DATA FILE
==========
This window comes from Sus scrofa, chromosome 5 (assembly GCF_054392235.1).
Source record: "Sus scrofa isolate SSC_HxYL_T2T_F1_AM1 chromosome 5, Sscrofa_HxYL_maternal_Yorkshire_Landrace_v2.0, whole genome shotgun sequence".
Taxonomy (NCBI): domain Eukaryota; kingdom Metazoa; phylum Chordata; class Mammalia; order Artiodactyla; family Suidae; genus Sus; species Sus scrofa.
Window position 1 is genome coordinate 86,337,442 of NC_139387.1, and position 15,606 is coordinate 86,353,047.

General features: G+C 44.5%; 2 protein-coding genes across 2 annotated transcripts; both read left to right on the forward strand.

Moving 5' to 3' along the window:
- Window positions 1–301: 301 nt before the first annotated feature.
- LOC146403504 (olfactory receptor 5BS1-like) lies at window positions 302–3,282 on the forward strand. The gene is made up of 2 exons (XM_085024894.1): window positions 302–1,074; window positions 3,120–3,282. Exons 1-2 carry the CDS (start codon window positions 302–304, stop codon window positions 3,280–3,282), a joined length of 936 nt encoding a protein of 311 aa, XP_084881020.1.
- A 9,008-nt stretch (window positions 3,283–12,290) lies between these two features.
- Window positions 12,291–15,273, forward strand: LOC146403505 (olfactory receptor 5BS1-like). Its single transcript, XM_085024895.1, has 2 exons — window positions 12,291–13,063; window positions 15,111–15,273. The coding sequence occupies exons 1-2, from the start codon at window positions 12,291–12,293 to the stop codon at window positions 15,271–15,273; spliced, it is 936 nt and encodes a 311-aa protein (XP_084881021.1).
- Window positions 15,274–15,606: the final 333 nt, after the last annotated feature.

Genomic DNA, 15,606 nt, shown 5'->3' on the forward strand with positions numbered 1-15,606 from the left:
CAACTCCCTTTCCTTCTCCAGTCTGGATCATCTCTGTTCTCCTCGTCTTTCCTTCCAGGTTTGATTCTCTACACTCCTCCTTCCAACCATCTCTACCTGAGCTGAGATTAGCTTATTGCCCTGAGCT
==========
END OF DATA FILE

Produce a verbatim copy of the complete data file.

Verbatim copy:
This window comes from Sus scrofa, chromosome 5 (assembly GCF_054392235.1).
Source record: "Sus scrofa isolate SSC_HxYL_T2T_F1_AM1 chromosome 5, Sscrofa_HxYL_maternal_Yorkshire_Landrace_v2.0, whole genome shotgun sequence".
Taxonomy (NCBI): domain Eukaryota; kingdom Metazoa; phylum Chordata; class Mammalia; order Artiodactyla; family Suidae; genus Sus; species Sus scrofa.
Window position 1 is genome coordinate 86,337,442 of NC_139387.1, and position 15,606 is coordinate 86,353,047.

General features: G+C 44.5%; 2 protein-coding genes across 2 annotated transcripts; both read left to right on the forward strand.

Moving 5' to 3' along the window:
- Window positions 1–301: 301 nt before the first annotated feature.
- LOC146403504 (olfactory receptor 5BS1-like) lies at window positions 302–3,282 on the forward strand. The gene is made up of 2 exons (XM_085024894.1): window positions 302–1,074; window positions 3,120–3,282. Exons 1-2 carry the CDS (start codon window positions 302–304, stop codon window positions 3,280–3,282), a joined length of 936 nt encoding a protein of 311 aa, XP_084881020.1.
- A 9,008-nt stretch (window positions 3,283–12,290) lies between these two features.
- Window positions 12,291–15,273, forward strand: LOC146403505 (olfactory receptor 5BS1-like). Its single transcript, XM_085024895.1, has 2 exons — window positions 12,291–13,063; window positions 15,111–15,273. The coding sequence occupies exons 1-2, from the start codon at window positions 12,291–12,293 to the stop codon at window positions 15,271–15,273; spliced, it is 936 nt and encodes a 311-aa protein (XP_084881021.1).
- Window positions 15,274–15,606: the final 333 nt, after the last annotated feature.

Genomic DNA, 15,606 nt, shown 5'->3' on the forward strand with positions numbered 1-15,606 from the left:
CAACTCCCTTTCCTTCTCCAGTCTGGATCATCTCTGTTCTCCTCGTCTTTCCTTCCAGGTTTGATTCTCTACACTCCTCCTTCCAACCATCTCTACCTGAGCTGAGATTAGCTTATTGCCCTGAGCT